In previous posts, we have featured ways authors can shape their publication contracts to retain some control over their rights and ways authors can have a say in how their works will be presented to the world. But rights management and design decisions may not be the only thing on your mind in a book deal. In this installment of our Spotlight on Publication Contracts, we’re focusing on ways that you can shape your contract to help secure fair compensation for your work. Contract terms governing advances and royalties are two key ways that your contract determines what money will flow to you.

Advances

Advances are payments for book deals that are credited against all or some part of your future earnings. An author’s advance is influenced by many factors, including the potential market size for the book, whether the author is a new or established writer, the book’s timeliness and competition, and a publisher’s calculation of risk and reward.

A perennial question for authors is “How big should my advance be?”. Unfortunately, there aren’t any hard-and-fast rules about the size of an advance. Sometimes, it makes sense to negotiate for the biggest advance possible. Because an advance is a credit against your royalties, if your publisher pays you a big advance, it has an incentive to market your book aggressively so that it sells enough copies to recoup this payment.

Success Story: An author interviewed for Authors Alliance’s guide to Understanding and Negotiating Book Publication Contracts wanted his book to be affordable and to be widely distributed, and he knew marketing would be important. Not being familiar with the publishing business, he hired an agent. The author and his agent pushed for a large advance in exchange for a modest cut in his royalty percentages. This way, the publisher would have the biggest financial incentive to market his book, as it stood to make more money once the author recouped. Further, the author agreed to use half his advance to hire an independent publicist to promote his book. This made it easier for his publisher to agree to a large advance as this increased the likelihood that the author’s book would be financially successful.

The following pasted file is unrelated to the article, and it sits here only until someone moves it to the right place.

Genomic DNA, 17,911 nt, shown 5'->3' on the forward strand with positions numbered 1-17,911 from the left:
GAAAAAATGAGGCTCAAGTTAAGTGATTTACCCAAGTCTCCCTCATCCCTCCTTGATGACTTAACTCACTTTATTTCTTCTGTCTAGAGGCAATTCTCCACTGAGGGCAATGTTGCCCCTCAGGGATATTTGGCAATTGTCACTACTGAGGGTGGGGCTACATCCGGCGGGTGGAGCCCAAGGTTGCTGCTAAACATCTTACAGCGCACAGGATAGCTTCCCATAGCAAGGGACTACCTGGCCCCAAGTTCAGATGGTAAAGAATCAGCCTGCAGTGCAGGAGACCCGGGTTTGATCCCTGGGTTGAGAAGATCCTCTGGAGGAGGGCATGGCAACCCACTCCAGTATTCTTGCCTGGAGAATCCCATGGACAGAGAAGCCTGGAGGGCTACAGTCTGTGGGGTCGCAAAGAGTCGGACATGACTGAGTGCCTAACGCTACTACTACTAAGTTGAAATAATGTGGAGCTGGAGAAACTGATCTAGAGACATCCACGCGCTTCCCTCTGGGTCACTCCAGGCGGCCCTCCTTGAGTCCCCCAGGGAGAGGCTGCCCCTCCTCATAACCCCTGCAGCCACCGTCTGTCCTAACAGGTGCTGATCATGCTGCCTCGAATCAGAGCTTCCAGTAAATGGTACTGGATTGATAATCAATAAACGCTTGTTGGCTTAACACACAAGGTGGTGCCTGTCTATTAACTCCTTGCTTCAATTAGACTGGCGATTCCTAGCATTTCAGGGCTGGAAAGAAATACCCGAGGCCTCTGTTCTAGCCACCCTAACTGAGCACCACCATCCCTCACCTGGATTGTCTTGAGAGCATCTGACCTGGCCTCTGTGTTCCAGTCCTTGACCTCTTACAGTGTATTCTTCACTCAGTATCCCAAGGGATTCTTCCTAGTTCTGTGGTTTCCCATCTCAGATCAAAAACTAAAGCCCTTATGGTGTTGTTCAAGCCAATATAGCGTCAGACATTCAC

On the other hand, it’s possible that you may not receive an advance at all. While advances are typical in trade publishing, they are uncommon for scholarly works published by university presses. And, in certain circumstances, you might not want to take an advance. For example, your publisher may offer you a higher royalty percentage if you don’t take an advance, which could result in you earning more money over the long term if your book is successful. Or, you might be able to use a low (or no) advance as a bargaining chip to get better terms in another part of the contract.

Whatever the size of the advance you settle on, it’s important that you pay attention to how and when your advance will be paid and how your advance will be recouped. For more on advances, see pages 182-194 of Understanding and Negotiating Book Publication Contracts.

Royalties

Royalties are the amount of money that authors get from the sales of their books, usually expressed as a percentage. There are three main types of royalties:

  • royalties based on the book’s published price (also called the “list price,” the “cover price,” or the “manufacturer’s suggested retail price”);
  • royalties based on the publisher’s net income from sales of the book (also called “price received” or “sales proceeds”); and
  • royalties based on the publisher’s net profit.

To calculate your royalties under any of these systems, you’ll need to know both the percentage you will be receiving and the price from which that percentage is taken. It is very important to understand your royalty structure because it can make a huge difference in your future bank statements. For a detailed explanation of each royalty type, see pages 198-205 of Understanding and Negotiating Book Publication Contracts.